Who would you have cast as narrator instead of Crispin Redman?

I don't know. Someone who just .... reads.

6 of 7 people found this review helpful

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  • Jennifer Calderone
  • 09-07-2018

Nobody Writes Like This Anymore

I'm doing a cruise on the Danube later this summer so I decided to do some research. The first book I read was a natural history of the river, long on descriptions of hydroelectric dams, but in between the descriptions of the river's current and the Roman ruins there were references to Patrick Leigh Fermor's trip through Eastern Europe. Same with the second book I consulted -- the one that was supposed to be the armchair travel book on the Danube, but turned out to be flat and purposeless. Now acquainted with more than one writer chasing this one, I decided to investigate this Leigh Fermor. It turns out he's one of the last of his kind -- classically educated, straight out of the English middle class, ready to be trained for the peace-time cavalry, and so poor he has to borrow his evening clothes. This is a guy who has inherited the the wealth of Western learning, but has nothing to lose. That's what makes this book both beautiful and exciting. The young Leigh Fermor in this book is just out of school, but he hasn't lost his English public schoolboy's yen for the prank and the reckless adventure. He has his whole life and the entire continent of Europe ahead of him. He also has access to the dying aristocratic class of Eastern Europe. He spends months of his life in their townhouses, on their manors, in their libraries, and at their dining tables and in his recollections -- this book was written from his memory and from the aid of his travel journals well into his middle age -- show us a world at the end of time, ready to be wiped out by the second world war and by communist expansion. So, "A Time of Gifts" is a illustration of two things we've lost from this world.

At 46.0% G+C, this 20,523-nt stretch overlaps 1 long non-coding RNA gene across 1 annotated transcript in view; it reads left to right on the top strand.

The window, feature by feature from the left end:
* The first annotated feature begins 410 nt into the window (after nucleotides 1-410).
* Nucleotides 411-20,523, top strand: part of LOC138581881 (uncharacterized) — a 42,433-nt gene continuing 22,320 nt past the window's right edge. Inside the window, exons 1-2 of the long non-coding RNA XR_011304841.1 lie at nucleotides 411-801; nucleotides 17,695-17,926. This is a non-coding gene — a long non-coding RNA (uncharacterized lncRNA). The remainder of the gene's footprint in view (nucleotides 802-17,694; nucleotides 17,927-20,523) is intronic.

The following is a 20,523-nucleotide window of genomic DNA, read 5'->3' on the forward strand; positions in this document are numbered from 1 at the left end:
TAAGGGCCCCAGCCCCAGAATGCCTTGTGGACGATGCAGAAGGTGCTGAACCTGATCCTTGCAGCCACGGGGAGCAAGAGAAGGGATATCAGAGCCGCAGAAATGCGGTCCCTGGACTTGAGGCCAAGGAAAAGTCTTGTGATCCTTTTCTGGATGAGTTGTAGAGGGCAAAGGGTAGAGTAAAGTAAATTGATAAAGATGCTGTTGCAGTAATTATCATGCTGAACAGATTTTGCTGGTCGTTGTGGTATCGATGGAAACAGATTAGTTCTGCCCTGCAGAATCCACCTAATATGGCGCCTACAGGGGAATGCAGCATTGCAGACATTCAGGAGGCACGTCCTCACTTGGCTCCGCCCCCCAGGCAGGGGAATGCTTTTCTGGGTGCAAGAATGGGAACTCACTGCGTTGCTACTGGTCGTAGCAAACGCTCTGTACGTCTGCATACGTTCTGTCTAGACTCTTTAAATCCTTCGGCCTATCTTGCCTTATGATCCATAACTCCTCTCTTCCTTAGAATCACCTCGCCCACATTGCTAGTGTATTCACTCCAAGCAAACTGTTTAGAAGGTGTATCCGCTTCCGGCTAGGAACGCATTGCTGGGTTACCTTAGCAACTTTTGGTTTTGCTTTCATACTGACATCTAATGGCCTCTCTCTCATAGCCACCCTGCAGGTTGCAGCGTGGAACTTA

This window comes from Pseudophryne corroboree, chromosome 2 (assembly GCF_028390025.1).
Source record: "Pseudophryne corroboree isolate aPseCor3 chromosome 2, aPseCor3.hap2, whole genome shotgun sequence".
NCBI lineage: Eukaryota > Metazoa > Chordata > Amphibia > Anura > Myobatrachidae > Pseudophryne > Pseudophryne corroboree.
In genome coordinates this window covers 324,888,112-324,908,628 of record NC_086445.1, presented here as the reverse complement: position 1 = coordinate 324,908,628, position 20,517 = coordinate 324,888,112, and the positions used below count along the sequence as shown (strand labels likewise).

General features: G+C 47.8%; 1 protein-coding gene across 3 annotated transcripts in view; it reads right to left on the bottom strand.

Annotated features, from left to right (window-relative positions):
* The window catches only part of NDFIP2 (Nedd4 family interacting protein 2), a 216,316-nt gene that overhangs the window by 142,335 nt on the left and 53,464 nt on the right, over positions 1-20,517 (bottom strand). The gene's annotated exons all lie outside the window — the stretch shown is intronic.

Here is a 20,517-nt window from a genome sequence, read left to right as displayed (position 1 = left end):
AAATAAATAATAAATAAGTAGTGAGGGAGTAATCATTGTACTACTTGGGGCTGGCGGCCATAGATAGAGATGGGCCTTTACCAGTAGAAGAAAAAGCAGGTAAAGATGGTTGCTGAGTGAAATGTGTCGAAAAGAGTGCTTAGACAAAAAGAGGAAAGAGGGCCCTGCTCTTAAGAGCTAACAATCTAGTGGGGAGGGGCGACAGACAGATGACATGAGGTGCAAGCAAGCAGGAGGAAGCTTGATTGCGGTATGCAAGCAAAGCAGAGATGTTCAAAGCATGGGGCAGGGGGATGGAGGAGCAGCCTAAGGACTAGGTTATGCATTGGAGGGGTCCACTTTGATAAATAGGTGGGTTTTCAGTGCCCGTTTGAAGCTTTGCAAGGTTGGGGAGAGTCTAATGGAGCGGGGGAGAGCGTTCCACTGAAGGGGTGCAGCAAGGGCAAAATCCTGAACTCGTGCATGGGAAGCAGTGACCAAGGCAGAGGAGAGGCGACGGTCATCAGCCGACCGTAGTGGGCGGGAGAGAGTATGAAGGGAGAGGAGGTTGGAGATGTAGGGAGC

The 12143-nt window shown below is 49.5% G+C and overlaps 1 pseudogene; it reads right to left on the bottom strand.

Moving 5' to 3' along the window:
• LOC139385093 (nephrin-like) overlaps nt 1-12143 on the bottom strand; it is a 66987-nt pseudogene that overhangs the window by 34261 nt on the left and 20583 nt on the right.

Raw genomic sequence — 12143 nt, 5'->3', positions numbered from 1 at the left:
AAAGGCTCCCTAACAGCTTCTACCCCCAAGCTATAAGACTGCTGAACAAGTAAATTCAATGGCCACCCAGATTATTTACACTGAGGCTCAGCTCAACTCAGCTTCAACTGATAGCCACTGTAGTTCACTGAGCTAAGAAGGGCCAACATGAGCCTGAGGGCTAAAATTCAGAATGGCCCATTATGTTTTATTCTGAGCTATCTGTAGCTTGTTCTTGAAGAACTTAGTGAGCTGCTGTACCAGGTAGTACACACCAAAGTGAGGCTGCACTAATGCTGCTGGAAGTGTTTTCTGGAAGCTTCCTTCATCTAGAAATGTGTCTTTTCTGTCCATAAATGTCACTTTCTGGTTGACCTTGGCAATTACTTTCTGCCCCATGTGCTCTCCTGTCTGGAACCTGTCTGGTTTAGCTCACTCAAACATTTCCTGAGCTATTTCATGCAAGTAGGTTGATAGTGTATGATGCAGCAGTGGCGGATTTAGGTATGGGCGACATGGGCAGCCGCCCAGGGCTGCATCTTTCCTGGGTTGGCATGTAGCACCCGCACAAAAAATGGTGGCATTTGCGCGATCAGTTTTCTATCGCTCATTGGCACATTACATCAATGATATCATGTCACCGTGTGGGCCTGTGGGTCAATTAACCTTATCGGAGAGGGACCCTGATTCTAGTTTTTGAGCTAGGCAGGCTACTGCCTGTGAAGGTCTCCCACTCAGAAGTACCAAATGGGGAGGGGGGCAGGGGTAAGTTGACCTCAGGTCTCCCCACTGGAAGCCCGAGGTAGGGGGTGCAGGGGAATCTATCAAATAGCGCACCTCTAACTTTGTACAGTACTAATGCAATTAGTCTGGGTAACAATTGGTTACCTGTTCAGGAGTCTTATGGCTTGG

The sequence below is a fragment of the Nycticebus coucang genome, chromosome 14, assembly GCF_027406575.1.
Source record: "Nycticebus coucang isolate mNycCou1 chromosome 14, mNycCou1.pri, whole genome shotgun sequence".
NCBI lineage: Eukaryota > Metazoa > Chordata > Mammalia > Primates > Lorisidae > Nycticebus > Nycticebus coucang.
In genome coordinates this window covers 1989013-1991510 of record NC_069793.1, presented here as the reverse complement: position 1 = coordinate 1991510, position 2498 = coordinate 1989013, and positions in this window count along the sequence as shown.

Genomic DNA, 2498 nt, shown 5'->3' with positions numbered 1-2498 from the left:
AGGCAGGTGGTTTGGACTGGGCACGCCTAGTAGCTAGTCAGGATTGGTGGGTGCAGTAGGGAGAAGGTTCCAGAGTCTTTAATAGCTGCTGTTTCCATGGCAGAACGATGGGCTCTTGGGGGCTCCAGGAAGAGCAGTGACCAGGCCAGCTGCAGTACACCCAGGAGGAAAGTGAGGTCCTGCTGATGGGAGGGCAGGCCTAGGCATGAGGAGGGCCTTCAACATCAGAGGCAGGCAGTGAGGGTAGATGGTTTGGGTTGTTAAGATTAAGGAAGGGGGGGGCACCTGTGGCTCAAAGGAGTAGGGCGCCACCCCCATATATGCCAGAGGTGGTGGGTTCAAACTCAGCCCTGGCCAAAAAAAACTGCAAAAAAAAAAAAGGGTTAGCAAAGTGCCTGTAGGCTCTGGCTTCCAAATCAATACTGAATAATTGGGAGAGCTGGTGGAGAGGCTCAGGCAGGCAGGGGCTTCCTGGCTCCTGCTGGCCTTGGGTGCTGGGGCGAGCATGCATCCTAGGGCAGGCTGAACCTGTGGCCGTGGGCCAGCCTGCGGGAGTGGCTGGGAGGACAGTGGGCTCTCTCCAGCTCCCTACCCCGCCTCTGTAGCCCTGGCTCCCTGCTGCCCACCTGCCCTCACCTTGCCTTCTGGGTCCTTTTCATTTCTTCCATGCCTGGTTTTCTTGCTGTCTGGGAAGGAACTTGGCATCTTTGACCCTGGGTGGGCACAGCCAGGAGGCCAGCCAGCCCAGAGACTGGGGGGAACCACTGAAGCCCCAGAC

2 of 2 people found this review helpful

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    3 out of 5 stars
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  • Anonymous User
  • 05-05-2018

Read this book. Avoid the audio version.

By all means read Patrick Leigh Fermor’s compelling book but stay away from this slipshod performance. The text is mindlessly -and distractingly over-inflected and there are many mispronunciations in English and other languages, but particularly in the many German passages.

1 of 1 people found this review helpful